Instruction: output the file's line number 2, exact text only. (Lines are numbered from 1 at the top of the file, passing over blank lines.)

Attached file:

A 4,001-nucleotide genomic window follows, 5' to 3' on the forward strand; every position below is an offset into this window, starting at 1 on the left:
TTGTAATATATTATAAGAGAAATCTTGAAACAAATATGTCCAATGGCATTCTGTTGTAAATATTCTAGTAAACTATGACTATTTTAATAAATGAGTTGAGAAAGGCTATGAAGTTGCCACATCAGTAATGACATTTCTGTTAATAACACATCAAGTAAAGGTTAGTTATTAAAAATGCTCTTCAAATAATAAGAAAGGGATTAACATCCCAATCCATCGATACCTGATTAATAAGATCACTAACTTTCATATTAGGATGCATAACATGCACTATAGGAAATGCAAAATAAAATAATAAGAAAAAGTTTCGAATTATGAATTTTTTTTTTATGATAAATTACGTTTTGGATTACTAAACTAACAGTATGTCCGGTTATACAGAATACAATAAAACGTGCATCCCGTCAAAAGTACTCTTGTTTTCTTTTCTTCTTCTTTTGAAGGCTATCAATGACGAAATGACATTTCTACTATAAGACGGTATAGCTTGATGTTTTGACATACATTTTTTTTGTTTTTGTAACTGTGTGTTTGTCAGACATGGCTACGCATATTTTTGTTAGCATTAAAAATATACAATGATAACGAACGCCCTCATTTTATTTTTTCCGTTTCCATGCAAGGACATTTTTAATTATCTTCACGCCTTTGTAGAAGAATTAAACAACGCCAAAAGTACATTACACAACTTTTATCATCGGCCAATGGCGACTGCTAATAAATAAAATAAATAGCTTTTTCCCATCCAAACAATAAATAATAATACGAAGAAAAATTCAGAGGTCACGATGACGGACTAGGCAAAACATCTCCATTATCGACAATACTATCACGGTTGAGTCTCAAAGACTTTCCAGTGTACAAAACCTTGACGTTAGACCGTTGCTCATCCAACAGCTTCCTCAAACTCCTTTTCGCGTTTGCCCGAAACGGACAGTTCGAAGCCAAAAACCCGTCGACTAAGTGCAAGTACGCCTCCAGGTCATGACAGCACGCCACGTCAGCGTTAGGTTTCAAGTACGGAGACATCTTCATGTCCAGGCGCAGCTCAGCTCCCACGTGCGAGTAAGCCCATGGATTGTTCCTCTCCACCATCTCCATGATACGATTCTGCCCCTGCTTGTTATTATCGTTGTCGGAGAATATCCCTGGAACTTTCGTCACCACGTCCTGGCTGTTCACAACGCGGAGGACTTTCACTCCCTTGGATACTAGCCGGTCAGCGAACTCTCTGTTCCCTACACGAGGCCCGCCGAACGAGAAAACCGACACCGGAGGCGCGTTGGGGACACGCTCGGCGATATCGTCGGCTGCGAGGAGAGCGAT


TTGTAATATATTATAAGAGAAATCTTGAAACAAATATGTCCAATGGCATTCTGTTGTAAATATTCTAGTAAACTATGACTATTTTAATAAATGAGTTGAGAAAGGCTATGAAGTTGCCACATCAGTAATGACATTTCTGTTAATAACACATCAAGTAAAGGTTAGTTATTAAAAATGCTCTTCAAATAATAAGAAAGGGATTAACATCCCAATCCATCGATACCTGATTAATAAGATCACTAACTTTCATATTAGGATGCATAACATGCACTATAGGAAATGCAAAATAAAATAATAAGAAAAAGTTTCGAATTATGAATTTTTTTTTTATGATAAATTACGTTTTGGATTACTAAACTAACAGTATGTCCGGTTATACAGAATACAATAAAACGTGCATCCCGTCAAAAGTACTCTTGTTTTCTTTTCTTCTTCTTTTGAAGGCTATCAATGACGAAATGACATTTCTACTATAAGACGGTATAGCTTGATGTTTTGACATACATTTTTTTTGTTTTTGTAACTGTGTGTTTGTCAGACATGGCTACGCATATTTTTGTTAGCATTAAAAATATACAATGATAACGAACGCCCTCATTTTATTTTTTCCGTTTCCATGCAAGGACATTTTTAATTATCTTCACGCCTTTGTAGAAGAATTAAACAACGCCAAAAGTACATTACACAACTTTTATCATCGGCCAATGGCGACTGCTAATAAATAAAATAAATAGCTTTTTCCCATCCAAACAATAAATAATAATACGAAGAAAAATTCAGAGGTCACGATGACGGACTAGGCAAAACATCTCCATTATCGACAATACTATCACGGTTGAGTCTCAAAGACTTTCCAGTGTACAAAACCTTGACGTTAGACCGTTGCTCATCCAACAGCTTCCTCAAACTCCTTTTCGCGTTTGCCCGAAACGGACAGTTCGAAGCCAAAAACCCGTCGACTAAGTGCAAGTACGCCTCCAGGTCATGACAGCACGCCACGTCAGCGTTAGGTTTCAAGTACGGAGACATCTTCATGTCCAGGCGCAGCTCAGCTCCCACGTGCGAGTAAGCCCATGGATTGTTCCTCTCCACCATCTCCATGATACGATTCTGCCCCTGCTTGTTATTATCGTTGTCGGAGAATATCCCTGGAACTTTCGTCACCACGTCCTGGCTGTTCACAACGCGGAGGACTTTCACTCCCTTGGATACTAGCCGGTCAGCGAACTCTCTGTTCCCTACACGAGGCCCGCCGAACGAGAAAACCGACACCGGAGGCGCGTTGGGGACACGCTCGGCGATATCGTCGGCTGCGAGGAGAGCGAT